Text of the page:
Finance flash: the TOP-10 articles of week 22

Do you want to keep up to date with the latest developments in finance, but you are short of time? Don't worry. CFO South Africa weekly collects 10 of the most important articles from international media for your convenience.

1. Corporate reporting too short-term focused
Companies focus their performance reporting, strategic discussion and risk assessments on short-term financial objectives, resulting in significant gaps in the information reported to investors, a KPMG report has found. The Big Four firm found 44% of businesses do not look beyond short-term initiatives when discussing strategy. Only 9% provide a five-year track record of operational performance, while only 11% show how a company's risk profile has been managed over time. In all, 270 annual reports from larger public companies in 16 countries were evaluated in to KPMG's second annual Survey of Business Reporting.

2. Boosting Valuation with Enterprise Risk Management
Companies with high valuations typically market effectively, meet sales forecasts, and produce high-quality products. These actions often have a snowball effect. They attract more investors, customers, and media attention, ultimately bolstering business value. What keeps these companies from crumbling, though, isn't as simple as the above. Although marketing, sales, and products are all crucial building blocks of a high valuation, they aren't sufficient by themselves. Unpleasant business surprises can impact one or all of these components, and unless those surprises are managed, the organization is at risk.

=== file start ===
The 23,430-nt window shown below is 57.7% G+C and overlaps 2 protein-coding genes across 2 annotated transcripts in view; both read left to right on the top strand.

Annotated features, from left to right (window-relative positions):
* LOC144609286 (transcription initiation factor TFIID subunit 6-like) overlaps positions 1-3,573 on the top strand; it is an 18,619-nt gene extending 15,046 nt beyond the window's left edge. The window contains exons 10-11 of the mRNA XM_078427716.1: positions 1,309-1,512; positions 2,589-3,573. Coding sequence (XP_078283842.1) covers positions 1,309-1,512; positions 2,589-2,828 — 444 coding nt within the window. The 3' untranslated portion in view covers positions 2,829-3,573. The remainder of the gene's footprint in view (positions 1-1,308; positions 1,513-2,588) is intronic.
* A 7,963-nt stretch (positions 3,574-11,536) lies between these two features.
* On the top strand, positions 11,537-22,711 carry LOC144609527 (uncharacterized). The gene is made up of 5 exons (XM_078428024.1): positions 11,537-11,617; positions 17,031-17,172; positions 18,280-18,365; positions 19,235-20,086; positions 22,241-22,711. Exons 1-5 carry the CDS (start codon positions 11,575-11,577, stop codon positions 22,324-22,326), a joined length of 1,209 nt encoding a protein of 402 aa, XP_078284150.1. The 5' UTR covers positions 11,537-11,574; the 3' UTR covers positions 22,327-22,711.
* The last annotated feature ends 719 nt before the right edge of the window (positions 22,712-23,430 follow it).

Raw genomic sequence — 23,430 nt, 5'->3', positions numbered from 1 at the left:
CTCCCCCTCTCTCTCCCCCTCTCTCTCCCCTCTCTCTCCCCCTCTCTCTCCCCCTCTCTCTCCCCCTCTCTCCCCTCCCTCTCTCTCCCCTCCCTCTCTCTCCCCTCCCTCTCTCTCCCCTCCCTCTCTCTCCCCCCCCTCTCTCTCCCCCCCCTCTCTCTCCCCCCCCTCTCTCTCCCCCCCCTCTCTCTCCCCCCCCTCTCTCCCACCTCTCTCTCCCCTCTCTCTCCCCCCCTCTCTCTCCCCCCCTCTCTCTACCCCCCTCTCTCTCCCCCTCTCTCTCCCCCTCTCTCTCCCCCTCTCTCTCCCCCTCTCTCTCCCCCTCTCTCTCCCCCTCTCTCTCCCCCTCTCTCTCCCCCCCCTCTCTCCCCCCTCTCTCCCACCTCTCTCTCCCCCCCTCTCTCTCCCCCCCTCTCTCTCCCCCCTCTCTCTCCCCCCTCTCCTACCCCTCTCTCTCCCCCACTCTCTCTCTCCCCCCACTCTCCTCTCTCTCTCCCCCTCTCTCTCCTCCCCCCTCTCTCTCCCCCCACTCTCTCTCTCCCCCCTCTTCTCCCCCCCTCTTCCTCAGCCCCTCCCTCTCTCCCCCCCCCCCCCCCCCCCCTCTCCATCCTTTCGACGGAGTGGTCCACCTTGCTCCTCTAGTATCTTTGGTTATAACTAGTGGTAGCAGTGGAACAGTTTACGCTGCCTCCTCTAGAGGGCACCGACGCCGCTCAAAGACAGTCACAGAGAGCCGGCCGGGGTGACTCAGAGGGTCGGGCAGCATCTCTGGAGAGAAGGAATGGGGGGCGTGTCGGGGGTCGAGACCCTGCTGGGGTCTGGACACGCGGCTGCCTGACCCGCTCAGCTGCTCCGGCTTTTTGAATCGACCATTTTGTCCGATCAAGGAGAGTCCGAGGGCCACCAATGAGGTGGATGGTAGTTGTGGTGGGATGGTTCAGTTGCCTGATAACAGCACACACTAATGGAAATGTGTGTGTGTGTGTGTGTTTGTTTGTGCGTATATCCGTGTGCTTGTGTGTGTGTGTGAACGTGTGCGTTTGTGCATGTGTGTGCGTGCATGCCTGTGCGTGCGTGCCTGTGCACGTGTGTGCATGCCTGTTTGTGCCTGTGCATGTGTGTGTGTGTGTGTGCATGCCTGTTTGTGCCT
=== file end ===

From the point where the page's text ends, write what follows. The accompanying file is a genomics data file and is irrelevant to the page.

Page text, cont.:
3. The 3 Things That Keep Companies Growing
Growth creates complexity, and complexity is the silent killer of growth. This paradox explains why only about one company in nine has sustained more than a minimum level of profitable growth during the past decade, and why 85 percent of executives blame internal factors for their shortfall, not external ones beyond their control. The roots of sustained performance start deep inside.

4. The 4 Main Ways to Innovate in a Digital Economy
Over the last 20 years, digital design and collaboration tools have fundamentally altered how firms approach innovation. In the pre-digital era, product and service development was usually conducted by experts working inside firms or through expert vendors hired by those firms. Today, aided by digital design and fabrication tools on the one hand and social networking communities and collaboration/sharing tools on the other, an expanded "innovation landscape" is marked by new forms of participation and ownership, with new participants entering new markets and new arrangements of collective innovation.

5. How Cash-flow Friendly Is Your Contract?
Signing a multimillion-dollar project is a boost for any company and is usually not possible without partners such as suppliers and subcontractors. During the contracting process, project managers and buyers focus on defining technical parameters, quality standards, and timelines in addition to negotiating the best possible price and delivery date. But how cash-flow friendly is the contract?